The nine climate-friendly farm inventions chosen as the winners of an NFU education competition were on display in London this week.
The NFU’s 2021 Farmvention challenge asked schoolchildren for their ideas on how technology can aid sustainable food production.
With agriculture eager to show that the industry can be part of the solution to mitigating climate change in the wake of COP26 in Glasgow, the young designers impressed MPs with their ideas in the House of Commons on Wednesday 24 November.
The winning entries, from pupils aged five to 14, were announced earlier this year and included a targeted irrigation system for crops and a vertical farm to enable crops to grow on salt marshes.
MPs heard how the children were using science, technology, engineering and maths (Stem) skills to develop practical tools for sustainable farming.
The Farmvention competition, now in its third year, was created to show how agriculture can help teach Stem subjects.
Josh Payne, chief education manager for the NFU, told Farmers Weekly: “The calibre of the stuff they have come up with is mind-blowing, some really viable ideas that could be taken forward.
“We have had really good support, more than 15 MPs visited who see the value of farming as a tool for education, predominantly the Stem subjects.”
As well as their parliament adventure, the winning schools have received £1,000 to spend on Stem or outdoor learning equipment.
Vertical farm for salt marshes
Dean Araj, Pip Bimson and Ben Sullivan from City of London Freemens School designed a vertical farming system to enable crops to be grown in salt marshes.
Dean said: “By keeping the plants off the salty ground you can control the water they receive, making sure it is clean water through irrigation or rainwater.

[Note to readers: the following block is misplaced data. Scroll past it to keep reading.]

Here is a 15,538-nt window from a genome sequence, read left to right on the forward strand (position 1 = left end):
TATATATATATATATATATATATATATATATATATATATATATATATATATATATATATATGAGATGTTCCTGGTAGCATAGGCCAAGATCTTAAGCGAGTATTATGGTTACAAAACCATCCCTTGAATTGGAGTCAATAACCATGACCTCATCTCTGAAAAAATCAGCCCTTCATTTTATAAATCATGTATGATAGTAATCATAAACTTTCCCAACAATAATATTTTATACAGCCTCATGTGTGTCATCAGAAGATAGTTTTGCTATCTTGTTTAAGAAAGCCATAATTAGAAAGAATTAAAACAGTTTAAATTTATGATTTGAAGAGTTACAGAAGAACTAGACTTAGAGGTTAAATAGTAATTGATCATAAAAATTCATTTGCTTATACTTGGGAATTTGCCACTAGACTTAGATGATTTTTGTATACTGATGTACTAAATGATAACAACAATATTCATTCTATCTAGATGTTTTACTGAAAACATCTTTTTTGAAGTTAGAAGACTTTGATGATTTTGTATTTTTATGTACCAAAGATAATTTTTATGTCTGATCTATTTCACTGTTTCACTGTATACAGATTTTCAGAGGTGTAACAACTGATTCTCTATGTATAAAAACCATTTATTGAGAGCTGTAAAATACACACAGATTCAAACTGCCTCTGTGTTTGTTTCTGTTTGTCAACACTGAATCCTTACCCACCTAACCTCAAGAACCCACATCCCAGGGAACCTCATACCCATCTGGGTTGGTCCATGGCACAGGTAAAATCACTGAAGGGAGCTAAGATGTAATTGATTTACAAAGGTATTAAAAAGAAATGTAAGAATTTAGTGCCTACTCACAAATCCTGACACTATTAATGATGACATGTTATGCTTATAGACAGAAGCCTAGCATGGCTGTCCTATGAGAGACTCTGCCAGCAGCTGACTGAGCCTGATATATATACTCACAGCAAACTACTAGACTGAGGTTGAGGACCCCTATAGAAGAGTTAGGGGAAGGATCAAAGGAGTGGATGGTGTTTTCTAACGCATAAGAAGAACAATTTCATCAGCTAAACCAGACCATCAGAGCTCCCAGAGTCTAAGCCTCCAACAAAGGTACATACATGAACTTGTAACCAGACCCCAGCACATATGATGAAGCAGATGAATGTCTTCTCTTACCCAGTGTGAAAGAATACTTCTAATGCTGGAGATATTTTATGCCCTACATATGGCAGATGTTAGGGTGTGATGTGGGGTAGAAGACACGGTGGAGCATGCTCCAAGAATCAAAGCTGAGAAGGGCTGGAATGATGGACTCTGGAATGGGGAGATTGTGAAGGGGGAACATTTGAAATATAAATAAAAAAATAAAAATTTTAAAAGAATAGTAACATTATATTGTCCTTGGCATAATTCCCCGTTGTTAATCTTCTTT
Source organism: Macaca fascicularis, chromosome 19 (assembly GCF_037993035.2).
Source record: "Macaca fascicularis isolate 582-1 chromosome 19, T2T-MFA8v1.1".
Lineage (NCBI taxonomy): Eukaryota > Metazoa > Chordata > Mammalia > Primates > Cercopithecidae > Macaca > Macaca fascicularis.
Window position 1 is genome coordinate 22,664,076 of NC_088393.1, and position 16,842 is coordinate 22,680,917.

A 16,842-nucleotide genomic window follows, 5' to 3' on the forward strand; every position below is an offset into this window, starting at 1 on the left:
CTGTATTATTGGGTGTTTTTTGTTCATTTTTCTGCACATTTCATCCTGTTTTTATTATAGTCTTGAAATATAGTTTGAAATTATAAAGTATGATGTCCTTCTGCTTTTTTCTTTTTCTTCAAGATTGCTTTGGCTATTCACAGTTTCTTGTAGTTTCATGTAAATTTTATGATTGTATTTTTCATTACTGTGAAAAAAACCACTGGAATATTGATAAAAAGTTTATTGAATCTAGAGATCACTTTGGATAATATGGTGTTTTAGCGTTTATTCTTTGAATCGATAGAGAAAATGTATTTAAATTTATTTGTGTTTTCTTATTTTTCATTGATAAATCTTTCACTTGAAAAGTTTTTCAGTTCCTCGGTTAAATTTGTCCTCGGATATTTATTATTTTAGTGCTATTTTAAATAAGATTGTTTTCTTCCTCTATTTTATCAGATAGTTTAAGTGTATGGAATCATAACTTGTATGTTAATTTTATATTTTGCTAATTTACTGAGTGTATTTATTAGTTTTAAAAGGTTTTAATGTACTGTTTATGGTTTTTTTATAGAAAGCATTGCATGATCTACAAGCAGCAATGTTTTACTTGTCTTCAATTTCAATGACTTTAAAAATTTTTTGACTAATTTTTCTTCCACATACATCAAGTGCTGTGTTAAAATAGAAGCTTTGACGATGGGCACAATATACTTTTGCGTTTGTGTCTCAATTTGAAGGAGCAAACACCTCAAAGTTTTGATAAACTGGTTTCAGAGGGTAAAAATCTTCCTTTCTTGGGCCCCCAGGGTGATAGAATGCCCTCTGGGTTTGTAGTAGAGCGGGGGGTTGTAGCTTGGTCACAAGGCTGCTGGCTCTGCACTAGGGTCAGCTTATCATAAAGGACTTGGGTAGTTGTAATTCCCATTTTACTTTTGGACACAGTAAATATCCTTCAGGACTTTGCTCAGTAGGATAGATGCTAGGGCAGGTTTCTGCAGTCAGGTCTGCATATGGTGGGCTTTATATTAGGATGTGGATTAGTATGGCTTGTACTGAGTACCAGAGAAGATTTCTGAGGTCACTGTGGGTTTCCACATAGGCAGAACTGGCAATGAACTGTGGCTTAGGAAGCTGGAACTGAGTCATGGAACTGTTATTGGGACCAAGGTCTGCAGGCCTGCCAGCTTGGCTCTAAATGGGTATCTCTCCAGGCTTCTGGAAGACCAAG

“It is a fairly simple design – all you need to do is elevate the plants and allow for some drainage. It could be implemented fairly cheaply using recycled or sustainable materials.”
Ben said to make more efficient use of the land, further layers could be stacked on the vertical farm to increase production.
Pip added: “Due to the fact it is above the salt marsh, our design doesn’t affect the salt marsh or the life on it, as it sits above it.”
Link farming to Stem
NFU president Minette Batters said the schoolchildren will be the workforce of the future, inventing the technology needed for agriculture to produce food efficiently and sustainably.
“They are stretching the imagination, and that is what we need to do. I think they are touching on every part of the journey to net zero, and linking agriculture to Stem learning brings it all together – agriculture touches all of those subjects,” Mrs Batters told Farmers Weekly.
Targeted irrigation technology for crops
Aryan Soni from Wootton Park School designed a targeted irrigation system for crops.
“My idea is trying to reduce water wastage and help farmers be more efficient and save money,” he said.
The kit consists of nozzles that could be fitted to a tractor and release the required amount of water at the correct moment, based on satellite data that has analysed the field’s needs using infrared technology.
Aryon said he built a prototype to show how the kit can be retrofitted to a tractor, to minimise cost for the farmer. He added the technology could also be used to manage fertiliser spraying.
The nine winners were: Alfie Roberts from Shoreham Village School; The Edenham Home Edders from Bourne Tuition; Gregory Laycock-Hammond from Yatton Junior School; Class 2 at Wark Primary School; Dean Araj, Pip Bimson and Ben Sullivan from City of London Freemens School; Aryan Soni from Wootton Park School; Millie Nabarro from Thomas’ Clapham; Samay Kachalia from Merchant Taylors School and Roland Christopher from Kings (The Cathedral School) Peterborough.